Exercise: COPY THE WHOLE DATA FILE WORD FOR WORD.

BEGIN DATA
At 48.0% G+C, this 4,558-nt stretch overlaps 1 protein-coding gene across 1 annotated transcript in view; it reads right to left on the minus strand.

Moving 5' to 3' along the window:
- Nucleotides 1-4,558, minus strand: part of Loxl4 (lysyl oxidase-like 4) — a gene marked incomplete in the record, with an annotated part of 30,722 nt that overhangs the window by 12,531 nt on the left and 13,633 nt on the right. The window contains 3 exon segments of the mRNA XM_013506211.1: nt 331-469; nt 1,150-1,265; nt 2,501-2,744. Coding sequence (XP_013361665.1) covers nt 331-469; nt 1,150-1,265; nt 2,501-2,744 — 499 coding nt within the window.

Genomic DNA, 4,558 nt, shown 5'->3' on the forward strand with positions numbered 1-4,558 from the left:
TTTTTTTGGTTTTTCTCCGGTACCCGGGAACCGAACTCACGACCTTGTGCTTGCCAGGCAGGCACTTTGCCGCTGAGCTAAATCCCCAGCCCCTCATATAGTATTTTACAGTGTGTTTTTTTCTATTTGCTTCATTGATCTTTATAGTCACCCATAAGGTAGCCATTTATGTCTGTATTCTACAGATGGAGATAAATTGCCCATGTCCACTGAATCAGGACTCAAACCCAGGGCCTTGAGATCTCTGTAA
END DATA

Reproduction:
At 48.0% G+C, this 4,558-nt stretch overlaps 1 protein-coding gene across 1 annotated transcript in view; it reads right to left on the minus strand.

Moving 5' to 3' along the window:
- Nucleotides 1-4,558, minus strand: part of Loxl4 (lysyl oxidase-like 4) — a gene marked incomplete in the record, with an annotated part of 30,722 nt that overhangs the window by 12,531 nt on the left and 13,633 nt on the right. The window contains 3 exon segments of the mRNA XM_013506211.1: nt 331-469; nt 1,150-1,265; nt 2,501-2,744. Coding sequence (XP_013361665.1) covers nt 331-469; nt 1,150-1,265; nt 2,501-2,744 — 499 coding nt within the window.

Genomic DNA, 4,558 nt, shown 5'->3' on the forward strand with positions numbered 1-4,558 from the left:
TTTTTTTGGTTTTTCTCCGGTACCCGGGAACCGAACTCACGACCTTGTGCTTGCCAGGCAGGCACTTTGCCGCTGAGCTAAATCCCCAGCCCCTCATATAGTATTTTACAGTGTGTTTTTTTCTATTTGCTTCATTGATCTTTATAGTCACCCATAAGGTAGCCATTTATGTCTGTATTCTACAGATGGAGATAAATTGCCCATGTCCACTGAATCAGGACTCAAACCCAGGGCCTTGAGATCTCTGTAA